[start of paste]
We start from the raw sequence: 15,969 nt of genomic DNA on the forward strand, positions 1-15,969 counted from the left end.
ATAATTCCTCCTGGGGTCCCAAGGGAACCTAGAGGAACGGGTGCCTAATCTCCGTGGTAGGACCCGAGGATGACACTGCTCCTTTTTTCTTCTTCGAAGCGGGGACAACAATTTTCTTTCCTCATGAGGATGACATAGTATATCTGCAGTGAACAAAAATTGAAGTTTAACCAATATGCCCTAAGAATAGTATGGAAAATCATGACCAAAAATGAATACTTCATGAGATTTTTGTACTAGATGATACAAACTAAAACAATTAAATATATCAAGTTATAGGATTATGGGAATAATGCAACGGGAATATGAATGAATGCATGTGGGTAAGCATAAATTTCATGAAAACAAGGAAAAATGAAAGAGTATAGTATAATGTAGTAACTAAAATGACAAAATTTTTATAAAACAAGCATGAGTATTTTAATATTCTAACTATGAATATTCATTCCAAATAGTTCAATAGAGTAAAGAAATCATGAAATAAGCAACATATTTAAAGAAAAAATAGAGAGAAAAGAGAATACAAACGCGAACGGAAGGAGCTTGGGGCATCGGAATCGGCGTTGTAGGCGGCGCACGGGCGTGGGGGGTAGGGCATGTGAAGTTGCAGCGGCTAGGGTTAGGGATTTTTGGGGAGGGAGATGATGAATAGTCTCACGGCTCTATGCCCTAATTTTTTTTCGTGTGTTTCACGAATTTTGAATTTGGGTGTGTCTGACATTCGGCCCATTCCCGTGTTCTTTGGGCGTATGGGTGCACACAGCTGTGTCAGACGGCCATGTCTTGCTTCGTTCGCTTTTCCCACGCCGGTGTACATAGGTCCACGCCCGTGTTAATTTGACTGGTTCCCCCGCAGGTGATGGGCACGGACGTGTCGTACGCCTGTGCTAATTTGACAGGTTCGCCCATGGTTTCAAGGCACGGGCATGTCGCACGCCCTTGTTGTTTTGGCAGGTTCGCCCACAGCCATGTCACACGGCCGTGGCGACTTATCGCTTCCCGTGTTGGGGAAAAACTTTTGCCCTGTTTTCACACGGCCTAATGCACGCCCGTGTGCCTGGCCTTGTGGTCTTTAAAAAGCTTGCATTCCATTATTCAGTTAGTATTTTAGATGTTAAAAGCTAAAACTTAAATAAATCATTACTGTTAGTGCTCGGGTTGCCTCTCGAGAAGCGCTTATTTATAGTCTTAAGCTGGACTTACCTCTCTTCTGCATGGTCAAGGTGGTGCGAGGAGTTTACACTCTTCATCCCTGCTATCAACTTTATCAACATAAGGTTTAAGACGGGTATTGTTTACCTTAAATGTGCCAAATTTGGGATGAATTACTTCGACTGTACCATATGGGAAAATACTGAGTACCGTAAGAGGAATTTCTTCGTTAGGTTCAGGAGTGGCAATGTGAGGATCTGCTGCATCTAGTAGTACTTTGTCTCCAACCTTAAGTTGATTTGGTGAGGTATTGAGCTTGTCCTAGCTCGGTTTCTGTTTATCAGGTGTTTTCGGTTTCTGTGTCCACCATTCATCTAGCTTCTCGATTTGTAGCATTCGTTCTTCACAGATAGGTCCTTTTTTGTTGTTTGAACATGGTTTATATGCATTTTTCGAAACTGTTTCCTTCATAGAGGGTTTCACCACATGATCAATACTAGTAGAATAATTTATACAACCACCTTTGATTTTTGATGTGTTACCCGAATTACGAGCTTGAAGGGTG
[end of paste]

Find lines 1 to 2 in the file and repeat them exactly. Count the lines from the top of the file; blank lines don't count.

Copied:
We start from the raw sequence: 15,969 nt of genomic DNA on the forward strand, positions 1-15,969 counted from the left end.
ATAATTCCTCCTGGGGTCCCAAGGGAACCTAGAGGAACGGGTGCCTAATCTCCGTGGTAGGACCCGAGGATGACACTGCTCCTTTTTTCTTCTTCGAAGCGGGGACAACAATTTTCTTTCCTCATGAGGATGACATAGTATATCTGCAGTGAACAAAAATTGAAGTTTAACCAATATGCCCTAAGAATAGTATGGAAAATCATGACCAAAAATGAATACTTCATGAGATTTTTGTACTAGATGATACAAACTAAAACAATTAAATATATCAAGTTATAGGATTATGGGAATAATGCAACGGGAATATGAATGAATGCATGTGGGTAAGCATAAATTTCATGAAAACAAGGAAAAATGAAAGAGTATAGTATAATGTAGTAACTAAAATGACAAAATTTTTATAAAACAAGCATGAGTATTTTAATATTCTAACTATGAATATTCATTCCAAATAGTTCAATAGAGTAAAGAAATCATGAAATAAGCAACATATTTAAAGAAAAAATAGAGAGAAAAGAGAATACAAACGCGAACGGAAGGAGCTTGGGGCATCGGAATCGGCGTTGTAGGCGGCGCACGGGCGTGGGGGGTAGGGCATGTGAAGTTGCAGCGGCTAGGGTTAGGGATTTTTGGGGAGGGAGATGATGAATAGTCTCACGGCTCTATGCCCTAATTTTTTTTCGTGTGTTTCACGAATTTTGAATTTGGGTGTGTCTGACATTCGGCCCATTCCCGTGTTCTTTGGGCGTATGGGTGCACACAGCTGTGTCAGACGGCCATGTCTTGCTTCGTTCGCTTTTCCCACGCCGGTGTACATAGGTCCACGCCCGTGTTAATTTGACTGGTTCCCCCGCAGGTGATGGGCACGGACGTGTCGTACGCCTGTGCTAATTTGACAGGTTCGCCCATGGTTTCAAGGCACGGGCATGTCGCACGCCCTTGTTGTTTTGGCAGGTTCGCCCACAGCCATGTCACACGGCCGTGGCGACTTATCGCTTCCCGTGTTGGGGAAAAACTTTTGCCCTGTTTTCACACGGCCTAATGCACGCCCGTGTGCCTGGCCTTGTGGTCTTTAAAAAGCTTGCATTCCATTATTCAGTTAGTATTTTAGATGTTAAAAGCTAAAACTTAAATAAATCATTACTGTTAGTGCTCGGGTTGCCTCTCGAGAAGCGCTTATTTATAGTCTTAAGCTGGACTTACCTCTCTTCTGCATGGTCAAGGTGGTGCGAGGAGTTTACACTCTTCATCCCTGCTATCAACTTTATCAACATAAGGTTTAAGACGGGTATTGTTTACCTTAAATGTGCCAAATTTGGGATGAATTACTTCGACTGTACCATATGGGAAAATACTGAGTACCGTAAGAGGAATTTCTTCGTTAGGTTCAGGAGTGGCAATGTGAGGATCTGCTGCATCTAGTAGTACTTTGTCTCCAACCTTAAGTTGATTTGGTGAGGTATTGAGCTTGTCCTAGCTCGGTTTCTGTTTATCAGGTGTTTTCGGTTTCTGTGTCCACCATTCATCTAGCTTCTCGATTTGTAGCATTCGTTCTTCACAGATAGGTCCTTTTTTGTTGTTTGAACATGGTTTATATGCATTTTTCGAAACTGTTTCCTTCATAGAGGGTTTCACCACATGATCAATACTAGTAGAATAATTTATACAACCACCTTTGATTTTTGATGTGTTACCCGAATTACGAGCTTGAAGGGTG